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Thursday, October 23, 2014

Trauma services needed in hospitals

Health minister questioned by NDP about Coast story

Posted By on Thu, Oct 23, 2014 at 4:35 PM

Former NDP minister of health David Wilson.
  • Former NDP minister of health David Wilson.

Capital Health is in the hot seat again following a recent Coast investigation. In question period at Province House yesterday, former health minister David Wilson asked current health minister Leo Glavine about concerns raised in The Coast’s “The always-on stalker” investigation, which Wilson said, “highlighted the need for trauma-informed services in our emergency rooms.”

A woman, known in the story as Kim, was seriously contemplating suicide and tried to access Capital Health’s adult emergency mental health services at the QEII. She was placed in a “freezing cold” holding room, repeatedly asked questions that triggered her PTSD and was told she wasn’t suicidal enough to be admitted. A male student doctor told her: "You've lasted 15 years with this, I'm sure you can last another 15.” He then gave Kim a prescription of 20 sleeping pills to be filled all at once. She left the hospital feeling worse than when she arrived.

Kim described the emergency services as a wall painted to look like a door. She said the service failed her. "When you are suicidal and things are made more difficult for you, you tend to give up,” she said.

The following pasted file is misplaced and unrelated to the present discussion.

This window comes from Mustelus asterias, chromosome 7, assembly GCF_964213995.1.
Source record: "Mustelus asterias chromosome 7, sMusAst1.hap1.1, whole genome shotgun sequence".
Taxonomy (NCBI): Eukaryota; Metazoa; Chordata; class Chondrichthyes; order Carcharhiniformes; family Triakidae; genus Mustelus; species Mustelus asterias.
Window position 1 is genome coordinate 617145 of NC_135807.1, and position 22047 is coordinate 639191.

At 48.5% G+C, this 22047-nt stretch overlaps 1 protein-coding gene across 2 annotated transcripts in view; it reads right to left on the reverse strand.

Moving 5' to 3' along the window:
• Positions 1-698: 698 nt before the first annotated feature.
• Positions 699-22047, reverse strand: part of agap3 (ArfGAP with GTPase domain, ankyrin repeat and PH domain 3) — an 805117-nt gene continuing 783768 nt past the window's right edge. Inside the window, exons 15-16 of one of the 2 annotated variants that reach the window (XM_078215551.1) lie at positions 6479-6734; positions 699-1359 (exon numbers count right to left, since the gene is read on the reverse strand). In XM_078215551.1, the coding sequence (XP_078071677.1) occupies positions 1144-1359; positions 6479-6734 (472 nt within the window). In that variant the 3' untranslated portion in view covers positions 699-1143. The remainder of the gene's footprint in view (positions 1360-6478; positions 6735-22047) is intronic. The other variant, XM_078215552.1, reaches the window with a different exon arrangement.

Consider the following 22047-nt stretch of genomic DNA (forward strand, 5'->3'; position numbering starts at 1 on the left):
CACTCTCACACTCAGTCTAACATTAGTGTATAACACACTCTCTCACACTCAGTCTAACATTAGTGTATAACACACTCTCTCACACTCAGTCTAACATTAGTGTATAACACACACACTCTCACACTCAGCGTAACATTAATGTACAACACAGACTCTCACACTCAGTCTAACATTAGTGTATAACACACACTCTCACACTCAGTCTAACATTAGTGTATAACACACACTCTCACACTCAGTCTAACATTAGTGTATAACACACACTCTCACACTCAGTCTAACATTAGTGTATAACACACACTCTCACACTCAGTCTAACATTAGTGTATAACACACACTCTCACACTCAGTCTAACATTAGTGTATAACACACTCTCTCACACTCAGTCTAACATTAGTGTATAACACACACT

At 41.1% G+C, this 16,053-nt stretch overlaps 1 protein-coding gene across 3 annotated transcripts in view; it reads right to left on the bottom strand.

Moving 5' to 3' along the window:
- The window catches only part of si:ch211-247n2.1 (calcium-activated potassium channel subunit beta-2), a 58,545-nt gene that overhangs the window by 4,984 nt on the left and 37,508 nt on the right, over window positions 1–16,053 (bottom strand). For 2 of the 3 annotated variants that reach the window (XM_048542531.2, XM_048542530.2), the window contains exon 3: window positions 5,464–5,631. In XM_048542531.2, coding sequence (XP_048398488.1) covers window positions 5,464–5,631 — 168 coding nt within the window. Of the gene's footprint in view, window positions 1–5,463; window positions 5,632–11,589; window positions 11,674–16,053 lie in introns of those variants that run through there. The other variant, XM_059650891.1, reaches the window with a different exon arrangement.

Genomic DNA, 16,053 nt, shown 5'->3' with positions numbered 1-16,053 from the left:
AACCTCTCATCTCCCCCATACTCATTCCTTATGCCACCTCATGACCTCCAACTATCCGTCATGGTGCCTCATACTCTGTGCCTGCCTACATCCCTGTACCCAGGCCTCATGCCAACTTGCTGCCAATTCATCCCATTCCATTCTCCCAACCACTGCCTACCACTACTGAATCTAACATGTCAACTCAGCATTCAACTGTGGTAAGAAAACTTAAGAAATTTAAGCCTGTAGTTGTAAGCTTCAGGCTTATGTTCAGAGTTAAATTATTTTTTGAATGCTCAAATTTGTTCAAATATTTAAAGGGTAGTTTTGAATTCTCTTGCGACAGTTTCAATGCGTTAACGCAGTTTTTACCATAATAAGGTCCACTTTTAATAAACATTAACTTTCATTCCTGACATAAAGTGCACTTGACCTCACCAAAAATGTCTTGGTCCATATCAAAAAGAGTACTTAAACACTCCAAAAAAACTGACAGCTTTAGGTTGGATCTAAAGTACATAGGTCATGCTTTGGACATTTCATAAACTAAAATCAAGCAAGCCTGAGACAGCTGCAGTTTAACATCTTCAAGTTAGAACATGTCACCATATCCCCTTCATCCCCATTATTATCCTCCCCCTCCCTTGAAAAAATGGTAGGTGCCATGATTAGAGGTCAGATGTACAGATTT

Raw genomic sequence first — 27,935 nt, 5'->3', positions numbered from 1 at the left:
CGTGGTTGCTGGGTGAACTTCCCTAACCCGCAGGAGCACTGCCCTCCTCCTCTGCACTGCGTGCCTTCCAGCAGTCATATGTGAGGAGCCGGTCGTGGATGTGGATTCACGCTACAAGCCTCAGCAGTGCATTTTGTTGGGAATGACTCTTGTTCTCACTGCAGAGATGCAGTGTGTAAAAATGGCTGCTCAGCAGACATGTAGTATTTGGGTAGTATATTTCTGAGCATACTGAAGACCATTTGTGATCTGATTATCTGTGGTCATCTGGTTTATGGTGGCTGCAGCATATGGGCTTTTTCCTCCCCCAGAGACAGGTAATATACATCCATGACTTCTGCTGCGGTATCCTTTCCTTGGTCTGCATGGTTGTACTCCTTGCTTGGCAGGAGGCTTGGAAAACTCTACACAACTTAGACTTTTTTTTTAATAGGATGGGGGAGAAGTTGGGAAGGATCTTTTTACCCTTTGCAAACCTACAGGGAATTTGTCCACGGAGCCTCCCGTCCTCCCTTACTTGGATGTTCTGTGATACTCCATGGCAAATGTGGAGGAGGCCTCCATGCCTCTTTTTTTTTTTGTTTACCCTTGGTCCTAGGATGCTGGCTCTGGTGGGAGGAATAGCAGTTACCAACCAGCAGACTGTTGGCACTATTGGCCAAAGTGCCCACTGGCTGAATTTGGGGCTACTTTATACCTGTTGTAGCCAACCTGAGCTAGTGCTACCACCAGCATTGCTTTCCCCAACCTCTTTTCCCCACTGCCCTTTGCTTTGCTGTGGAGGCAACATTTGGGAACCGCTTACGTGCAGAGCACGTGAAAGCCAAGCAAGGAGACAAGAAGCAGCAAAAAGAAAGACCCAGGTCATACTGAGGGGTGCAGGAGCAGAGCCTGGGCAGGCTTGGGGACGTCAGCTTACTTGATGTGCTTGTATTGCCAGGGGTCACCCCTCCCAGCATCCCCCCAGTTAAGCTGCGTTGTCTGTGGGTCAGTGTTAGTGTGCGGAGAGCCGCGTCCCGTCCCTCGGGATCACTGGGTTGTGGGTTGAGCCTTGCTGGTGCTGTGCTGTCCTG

“This is not a new issue,” Wilson said during question period. “The story of Rehtaeh Parsons and her experience at the IWK Hospital sparked a review of the child and adolescent mental health and addictions services in Capital Health.”

In 2013, an independent out-of-province expert, Dr. Jana Davidson, was appointed to review the IWK’s mental health care policies. She published 14 recommendations in December that year.

When the review came out, Glavine accepted all of the recommendations, Wilson said. “What recommendations, if any, are left to be implemented?” he asked.

Glavine said the trauma-informed approach is now in use at the IWK, a couple new child psychiatrists have been hired and teachers are being trained to deal with students’ mental health—but he didn’t mention the way the QEII deals with suicide risk, or say what plans, if any, the province has to remedy the experience Kim had there.

The QEII adult mental health care Kim tried to access was not part of Davidson’s mandate, however one of her recommendations may improve QEII services if implemented. Davidson recommended a standardized tool to measure suicide risk, and improved communication within the system so people at risk can better access care, even if they aren’t hospitalized.

Wilson asked when the 14 recommendations would be fully implemented. Glavine responded: “…Actually, some of the recommendations were an assessment of where we are, as far as, I guess, in comparison to developments in Canada. However, others will be worked on during our mandate, and we're hoping to have a couple of announcements coming very soon that deal with the recommendations made in the report done by Dr. Davidson.”

At The Coast, we’re on the edge of our seats about the minister’s upcoming announcements. We’ll be following this story as it develops.

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